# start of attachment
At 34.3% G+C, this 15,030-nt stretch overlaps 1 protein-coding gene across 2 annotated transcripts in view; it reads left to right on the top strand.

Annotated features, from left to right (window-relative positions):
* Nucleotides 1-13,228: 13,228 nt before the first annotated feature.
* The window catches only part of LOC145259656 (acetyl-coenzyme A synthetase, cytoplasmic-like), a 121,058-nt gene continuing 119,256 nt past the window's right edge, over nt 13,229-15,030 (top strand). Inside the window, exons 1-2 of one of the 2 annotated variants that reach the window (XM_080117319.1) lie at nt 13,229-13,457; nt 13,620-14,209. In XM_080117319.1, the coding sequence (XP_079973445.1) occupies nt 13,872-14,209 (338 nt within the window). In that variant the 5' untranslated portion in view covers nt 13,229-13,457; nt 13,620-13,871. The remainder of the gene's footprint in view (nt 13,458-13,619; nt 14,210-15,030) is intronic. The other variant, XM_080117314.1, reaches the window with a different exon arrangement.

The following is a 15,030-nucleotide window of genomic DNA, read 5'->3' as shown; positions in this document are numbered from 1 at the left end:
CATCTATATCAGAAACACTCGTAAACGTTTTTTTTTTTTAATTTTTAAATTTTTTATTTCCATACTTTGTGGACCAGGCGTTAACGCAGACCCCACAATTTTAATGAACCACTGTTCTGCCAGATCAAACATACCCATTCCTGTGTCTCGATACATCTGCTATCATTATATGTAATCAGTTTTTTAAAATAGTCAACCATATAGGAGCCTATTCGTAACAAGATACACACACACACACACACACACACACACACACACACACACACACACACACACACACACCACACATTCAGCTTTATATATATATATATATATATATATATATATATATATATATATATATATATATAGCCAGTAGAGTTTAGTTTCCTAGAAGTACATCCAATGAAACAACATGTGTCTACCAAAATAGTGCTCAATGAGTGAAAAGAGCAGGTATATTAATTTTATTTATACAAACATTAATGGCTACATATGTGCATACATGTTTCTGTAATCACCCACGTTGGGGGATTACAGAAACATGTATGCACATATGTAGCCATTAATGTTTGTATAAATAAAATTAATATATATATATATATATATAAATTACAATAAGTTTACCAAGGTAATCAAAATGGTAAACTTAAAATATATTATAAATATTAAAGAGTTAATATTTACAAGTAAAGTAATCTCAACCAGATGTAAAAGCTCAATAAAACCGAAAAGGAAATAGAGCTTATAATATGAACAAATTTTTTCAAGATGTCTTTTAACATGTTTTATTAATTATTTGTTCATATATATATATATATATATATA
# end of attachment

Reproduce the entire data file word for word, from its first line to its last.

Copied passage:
At 34.3% G+C, this 15,030-nt stretch overlaps 1 protein-coding gene across 2 annotated transcripts in view; it reads left to right on the top strand.

Annotated features, from left to right (window-relative positions):
* Nucleotides 1-13,228: 13,228 nt before the first annotated feature.
* The window catches only part of LOC145259656 (acetyl-coenzyme A synthetase, cytoplasmic-like), a 121,058-nt gene continuing 119,256 nt past the window's right edge, over nt 13,229-15,030 (top strand). Inside the window, exons 1-2 of one of the 2 annotated variants that reach the window (XM_080117319.1) lie at nt 13,229-13,457; nt 13,620-14,209. In XM_080117319.1, the coding sequence (XP_079973445.1) occupies nt 13,872-14,209 (338 nt within the window). In that variant the 5' untranslated portion in view covers nt 13,229-13,457; nt 13,620-13,871. The remainder of the gene's footprint in view (nt 13,458-13,619; nt 14,210-15,030) is intronic. The other variant, XM_080117314.1, reaches the window with a different exon arrangement.

The following is a 15,030-nucleotide window of genomic DNA, read 5'->3' as shown; positions in this document are numbered from 1 at the left end:
CATCTATATCAGAAACACTCGTAAACGTTTTTTTTTTTTAATTTTTAAATTTTTTATTTCCATACTTTGTGGACCAGGCGTTAACGCAGACCCCACAATTTTAATGAACCACTGTTCTGCCAGATCAAACATACCCATTCCTGTGTCTCGATACATCTGCTATCATTATATGTAATCAGTTTTTTAAAATAGTCAACCATATAGGAGCCTATTCGTAACAAGATACACACACACACACACACACACACACACACACACACACACACACACACACACACACACCACACATTCAGCTTTATATATATATATATATATATATATATATATATATATATATATATATATATATAGCCAGTAGAGTTTAGTTTCCTAGAAGTACATCCAATGAAACAACATGTGTCTACCAAAATAGTGCTCAATGAGTGAAAAGAGCAGGTATATTAATTTTATTTATACAAACATTAATGGCTACATATGTGCATACATGTTTCTGTAATCACCCACGTTGGGGGATTACAGAAACATGTATGCACATATGTAGCCATTAATGTTTGTATAAATAAAATTAATATATATATATATATATATAAATTACAATAAGTTTACCAAGGTAATCAAAATGGTAAACTTAAAATATATTATAAATATTAAAGAGTTAATATTTACAAGTAAAGTAATCTCAACCAGATGTAAAAGCTCAATAAAACCGAAAAGGAAATAGAGCTTATAATATGAACAAATTTTTTCAAGATGTCTTTTAACATGTTTTATTAATTATTTGTTCATATATATATATATATATATATA